Edible fish from the Mediterranean Sea contaminated with plasticizers
A recent research, conducted in partnership with the Institute of Environmental Diagnostics and Water Studies (IDAEA - CSIC), the Institute of Marine Science (ICM - CSIC), and the Spanish Institute of Oceanography (IEO - CSIC), discovered plasticizer compounds in several Mediterranean Sea fish.
From the Western Mediterranean Sea, fifty-five fish samples were collected, including European sardine (Sardina pilchardus), European anchovy (Engraulis encrasicolus), and European hake (Merluccius merluccius). Plasticizers known as organophosphate esters (OPEs), chemical compounds found in pesticides and frequently utilized in industry (plastics, textiles, furniture, etc.), were found in all samples except for two hake samples, with concentrations ranging from 0.38 to 73.4 ng/g wet weight (ww). Sardines had the highest mean value of 20.5 ± 20.1 ng/g ww, followed by anchovies. Hake, which is a partial predator of anchovy and sardine, has the lowest OPE concentrations.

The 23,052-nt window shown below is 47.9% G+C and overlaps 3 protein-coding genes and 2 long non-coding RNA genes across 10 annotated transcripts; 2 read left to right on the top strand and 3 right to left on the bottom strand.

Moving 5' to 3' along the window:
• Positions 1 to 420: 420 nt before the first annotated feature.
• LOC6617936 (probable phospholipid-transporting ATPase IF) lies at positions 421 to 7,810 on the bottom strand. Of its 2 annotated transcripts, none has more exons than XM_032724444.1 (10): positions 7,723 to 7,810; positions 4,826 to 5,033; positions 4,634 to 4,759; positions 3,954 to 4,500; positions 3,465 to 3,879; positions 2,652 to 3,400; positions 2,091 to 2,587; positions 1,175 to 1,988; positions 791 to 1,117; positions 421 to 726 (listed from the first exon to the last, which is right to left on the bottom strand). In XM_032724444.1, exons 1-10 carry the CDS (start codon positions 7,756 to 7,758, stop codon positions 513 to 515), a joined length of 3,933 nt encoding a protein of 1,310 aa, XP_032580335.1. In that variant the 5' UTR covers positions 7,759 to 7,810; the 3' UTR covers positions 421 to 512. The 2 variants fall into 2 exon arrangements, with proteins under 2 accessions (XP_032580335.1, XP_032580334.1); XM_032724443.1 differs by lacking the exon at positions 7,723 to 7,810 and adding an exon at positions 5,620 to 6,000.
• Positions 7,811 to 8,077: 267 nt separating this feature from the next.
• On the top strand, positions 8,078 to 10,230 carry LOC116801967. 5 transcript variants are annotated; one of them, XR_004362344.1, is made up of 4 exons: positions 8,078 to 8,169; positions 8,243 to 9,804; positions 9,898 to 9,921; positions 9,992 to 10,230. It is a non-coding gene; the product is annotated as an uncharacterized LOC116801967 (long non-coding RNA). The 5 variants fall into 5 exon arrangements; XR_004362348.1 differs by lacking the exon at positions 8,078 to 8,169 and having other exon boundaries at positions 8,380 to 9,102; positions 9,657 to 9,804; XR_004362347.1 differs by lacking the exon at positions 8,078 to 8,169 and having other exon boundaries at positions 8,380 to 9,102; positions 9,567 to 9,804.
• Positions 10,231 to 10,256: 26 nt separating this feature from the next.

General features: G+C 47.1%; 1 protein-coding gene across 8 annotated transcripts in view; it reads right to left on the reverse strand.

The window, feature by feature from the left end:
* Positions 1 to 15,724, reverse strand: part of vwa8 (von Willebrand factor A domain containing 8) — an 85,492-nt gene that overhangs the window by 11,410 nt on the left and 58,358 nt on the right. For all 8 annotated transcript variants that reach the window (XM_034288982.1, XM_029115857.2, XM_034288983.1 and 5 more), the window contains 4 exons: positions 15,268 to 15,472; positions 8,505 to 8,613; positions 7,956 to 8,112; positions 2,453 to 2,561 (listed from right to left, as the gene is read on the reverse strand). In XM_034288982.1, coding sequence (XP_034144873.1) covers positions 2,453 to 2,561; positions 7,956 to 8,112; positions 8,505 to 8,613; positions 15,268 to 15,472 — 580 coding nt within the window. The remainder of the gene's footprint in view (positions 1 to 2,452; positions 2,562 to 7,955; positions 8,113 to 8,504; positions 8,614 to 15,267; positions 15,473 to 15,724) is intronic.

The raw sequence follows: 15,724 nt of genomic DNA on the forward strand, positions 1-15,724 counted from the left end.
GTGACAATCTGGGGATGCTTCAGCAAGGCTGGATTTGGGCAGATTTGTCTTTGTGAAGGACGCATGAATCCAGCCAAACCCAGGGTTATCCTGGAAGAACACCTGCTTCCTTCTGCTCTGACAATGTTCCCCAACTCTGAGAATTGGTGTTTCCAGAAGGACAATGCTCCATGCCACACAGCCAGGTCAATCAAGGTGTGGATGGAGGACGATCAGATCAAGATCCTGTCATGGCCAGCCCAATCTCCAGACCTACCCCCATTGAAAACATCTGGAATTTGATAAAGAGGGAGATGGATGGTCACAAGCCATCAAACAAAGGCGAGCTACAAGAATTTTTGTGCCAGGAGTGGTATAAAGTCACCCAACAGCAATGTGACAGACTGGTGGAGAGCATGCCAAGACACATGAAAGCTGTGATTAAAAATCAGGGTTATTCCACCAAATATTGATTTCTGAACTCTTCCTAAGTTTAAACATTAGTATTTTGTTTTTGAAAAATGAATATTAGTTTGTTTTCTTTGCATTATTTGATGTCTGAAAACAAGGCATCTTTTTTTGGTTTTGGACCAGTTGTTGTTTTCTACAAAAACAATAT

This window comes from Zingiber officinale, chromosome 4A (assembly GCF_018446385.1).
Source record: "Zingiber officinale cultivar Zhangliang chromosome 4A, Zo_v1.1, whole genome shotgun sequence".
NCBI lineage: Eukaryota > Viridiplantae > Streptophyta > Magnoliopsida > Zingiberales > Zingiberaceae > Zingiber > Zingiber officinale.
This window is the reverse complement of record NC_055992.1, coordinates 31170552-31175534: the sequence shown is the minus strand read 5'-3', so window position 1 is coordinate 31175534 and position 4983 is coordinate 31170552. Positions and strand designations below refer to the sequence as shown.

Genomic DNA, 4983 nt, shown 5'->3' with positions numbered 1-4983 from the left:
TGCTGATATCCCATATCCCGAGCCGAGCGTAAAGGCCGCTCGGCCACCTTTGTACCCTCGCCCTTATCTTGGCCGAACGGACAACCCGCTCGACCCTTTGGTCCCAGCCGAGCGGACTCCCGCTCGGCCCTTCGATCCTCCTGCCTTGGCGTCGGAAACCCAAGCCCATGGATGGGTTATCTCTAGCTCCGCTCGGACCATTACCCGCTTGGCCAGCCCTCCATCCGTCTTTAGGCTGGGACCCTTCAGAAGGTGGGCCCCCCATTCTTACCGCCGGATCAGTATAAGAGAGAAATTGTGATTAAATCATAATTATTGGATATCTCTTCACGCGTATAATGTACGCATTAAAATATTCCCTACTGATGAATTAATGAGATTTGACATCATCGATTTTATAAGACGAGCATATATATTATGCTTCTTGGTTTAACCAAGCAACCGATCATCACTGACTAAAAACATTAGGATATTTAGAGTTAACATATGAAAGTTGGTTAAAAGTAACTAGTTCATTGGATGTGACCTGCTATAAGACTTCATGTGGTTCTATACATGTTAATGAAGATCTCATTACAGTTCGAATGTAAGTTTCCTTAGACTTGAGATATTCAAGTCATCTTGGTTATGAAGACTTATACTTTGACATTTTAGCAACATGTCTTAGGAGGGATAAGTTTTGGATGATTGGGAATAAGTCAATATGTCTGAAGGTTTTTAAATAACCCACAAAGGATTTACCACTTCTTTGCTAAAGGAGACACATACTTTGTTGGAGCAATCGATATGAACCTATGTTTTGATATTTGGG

The amounts discovered, however, do not pose a threat to human health, and scientists say that eating these fish does not pose any risks in and of themselves. At the same time, pollution should not be overlooked since, together with climate change and heavy fishing, it may be one of the factors contributing to the loss of these species' populations.